Monday, January 9, 2012

Science of Snow

"How full of the creative genius is the air in which these are generated! I should hardly admire more if real stars fell and lodged on my coat."
--Henry David Thoreau, 1856

What would winter be like without beautiful, unique snowflakes? I love snowflakes because they are so delicate and each one is very different. Snowflakes begin life as an ice crystal about the size of a speck of dust. As they fall toward the ground, they link up with other crystals, forming beautiful snowflakes. The most basic form of a snow crystal is a hexagonal prism. As they grow, branches sprout from the corners to make shapes that are more complex.

Try designing your own snow art or making paper snowflakes in your elementary homeschool science classes. See how many different styles you can make.

Snow Art

White, Red, Dark Blue, and Black construction paper
4 plastic containers
Pickling salt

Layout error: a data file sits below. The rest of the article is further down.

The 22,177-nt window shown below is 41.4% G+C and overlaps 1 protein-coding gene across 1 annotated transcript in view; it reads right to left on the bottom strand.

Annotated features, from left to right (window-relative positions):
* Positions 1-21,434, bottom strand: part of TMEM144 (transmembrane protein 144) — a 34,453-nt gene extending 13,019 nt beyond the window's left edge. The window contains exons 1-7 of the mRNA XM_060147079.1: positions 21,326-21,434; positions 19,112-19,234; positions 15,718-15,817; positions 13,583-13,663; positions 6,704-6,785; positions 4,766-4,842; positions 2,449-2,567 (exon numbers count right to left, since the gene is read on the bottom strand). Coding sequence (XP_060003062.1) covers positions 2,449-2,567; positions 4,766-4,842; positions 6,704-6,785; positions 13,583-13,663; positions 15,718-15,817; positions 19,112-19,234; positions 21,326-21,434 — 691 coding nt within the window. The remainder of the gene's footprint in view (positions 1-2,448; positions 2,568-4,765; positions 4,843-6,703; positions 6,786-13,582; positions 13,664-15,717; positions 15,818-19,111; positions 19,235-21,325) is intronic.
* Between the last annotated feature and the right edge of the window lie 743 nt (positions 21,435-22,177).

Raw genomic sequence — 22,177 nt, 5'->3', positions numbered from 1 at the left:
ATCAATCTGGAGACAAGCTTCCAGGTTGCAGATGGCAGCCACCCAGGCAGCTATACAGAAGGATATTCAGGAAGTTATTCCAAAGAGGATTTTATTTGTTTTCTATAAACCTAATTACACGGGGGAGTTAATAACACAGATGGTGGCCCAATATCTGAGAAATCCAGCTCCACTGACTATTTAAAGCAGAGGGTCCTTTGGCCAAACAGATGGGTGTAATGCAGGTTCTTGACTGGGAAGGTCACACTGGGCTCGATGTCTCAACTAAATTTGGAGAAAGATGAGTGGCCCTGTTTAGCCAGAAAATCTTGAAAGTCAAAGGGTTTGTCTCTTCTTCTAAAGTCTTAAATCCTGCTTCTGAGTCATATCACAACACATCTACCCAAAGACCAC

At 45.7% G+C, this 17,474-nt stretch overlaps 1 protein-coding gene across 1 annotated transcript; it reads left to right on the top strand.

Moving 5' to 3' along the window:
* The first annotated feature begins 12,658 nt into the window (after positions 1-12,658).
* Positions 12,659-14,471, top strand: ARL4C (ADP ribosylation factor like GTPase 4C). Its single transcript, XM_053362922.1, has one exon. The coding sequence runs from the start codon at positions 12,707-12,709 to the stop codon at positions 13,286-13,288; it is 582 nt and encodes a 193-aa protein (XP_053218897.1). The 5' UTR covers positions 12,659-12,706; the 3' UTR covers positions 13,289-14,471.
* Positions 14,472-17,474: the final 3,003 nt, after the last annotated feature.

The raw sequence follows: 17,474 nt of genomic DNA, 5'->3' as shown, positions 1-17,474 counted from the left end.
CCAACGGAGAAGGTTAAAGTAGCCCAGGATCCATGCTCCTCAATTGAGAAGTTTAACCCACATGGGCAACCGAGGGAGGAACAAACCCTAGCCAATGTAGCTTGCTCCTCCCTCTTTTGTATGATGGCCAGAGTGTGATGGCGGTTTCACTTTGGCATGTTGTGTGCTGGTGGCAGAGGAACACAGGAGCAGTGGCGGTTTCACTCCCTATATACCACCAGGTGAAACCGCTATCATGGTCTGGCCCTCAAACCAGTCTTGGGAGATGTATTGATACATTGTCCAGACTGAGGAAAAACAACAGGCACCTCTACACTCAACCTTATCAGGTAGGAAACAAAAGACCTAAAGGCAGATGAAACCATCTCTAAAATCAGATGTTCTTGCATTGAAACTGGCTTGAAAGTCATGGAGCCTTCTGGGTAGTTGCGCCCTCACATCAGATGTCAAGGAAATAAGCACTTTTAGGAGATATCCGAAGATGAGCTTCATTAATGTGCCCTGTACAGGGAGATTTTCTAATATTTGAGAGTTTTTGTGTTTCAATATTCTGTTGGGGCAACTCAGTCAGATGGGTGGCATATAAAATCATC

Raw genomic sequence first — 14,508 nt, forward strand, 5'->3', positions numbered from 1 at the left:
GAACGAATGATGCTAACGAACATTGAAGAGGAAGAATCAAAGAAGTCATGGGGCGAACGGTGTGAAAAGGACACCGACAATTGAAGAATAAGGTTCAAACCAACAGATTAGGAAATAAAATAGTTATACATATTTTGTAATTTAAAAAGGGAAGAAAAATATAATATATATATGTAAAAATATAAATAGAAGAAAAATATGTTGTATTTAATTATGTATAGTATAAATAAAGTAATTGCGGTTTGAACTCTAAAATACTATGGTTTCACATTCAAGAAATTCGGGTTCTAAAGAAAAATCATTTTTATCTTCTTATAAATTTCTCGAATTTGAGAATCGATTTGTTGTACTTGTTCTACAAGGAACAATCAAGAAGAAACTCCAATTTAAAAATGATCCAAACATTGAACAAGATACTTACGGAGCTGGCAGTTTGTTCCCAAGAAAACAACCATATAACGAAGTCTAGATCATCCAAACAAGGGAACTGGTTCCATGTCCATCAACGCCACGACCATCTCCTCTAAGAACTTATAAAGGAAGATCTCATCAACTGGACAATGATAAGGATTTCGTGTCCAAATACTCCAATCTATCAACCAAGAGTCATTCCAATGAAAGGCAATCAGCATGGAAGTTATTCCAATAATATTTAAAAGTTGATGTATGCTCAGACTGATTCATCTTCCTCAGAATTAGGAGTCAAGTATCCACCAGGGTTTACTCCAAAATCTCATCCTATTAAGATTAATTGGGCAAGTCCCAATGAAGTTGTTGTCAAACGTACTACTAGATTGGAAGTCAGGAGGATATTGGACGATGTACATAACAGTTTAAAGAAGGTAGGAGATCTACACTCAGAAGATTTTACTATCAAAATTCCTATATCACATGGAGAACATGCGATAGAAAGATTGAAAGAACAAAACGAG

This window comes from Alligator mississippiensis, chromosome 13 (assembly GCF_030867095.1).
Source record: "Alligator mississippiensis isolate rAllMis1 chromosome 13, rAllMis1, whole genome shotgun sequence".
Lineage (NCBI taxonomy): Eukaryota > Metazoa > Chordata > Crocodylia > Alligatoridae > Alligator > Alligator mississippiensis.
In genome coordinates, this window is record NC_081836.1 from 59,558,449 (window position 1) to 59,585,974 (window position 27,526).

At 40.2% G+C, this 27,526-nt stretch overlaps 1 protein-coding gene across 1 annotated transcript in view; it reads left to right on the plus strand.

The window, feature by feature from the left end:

Epsom salts
White granulated sugar

Put 1/2 cup of water into each of the 4 containers.
Add 2 tablespoons of each of the following to each of the containers. (Alum, pickling salt, white granulated sugar, Epsom salts.)

Dip a Q-Tip in one of the containers and draw a picture on the black construction paper. Using another Q-Tip, dip it in a different container and draw on the red construction paper, and then continue to the white and dark blue. Use a different Q-Tip for each container.

Let your projects dry completely. Use a magnifying glass to view the crystals and geodes made by the salts, sugar, and alum.

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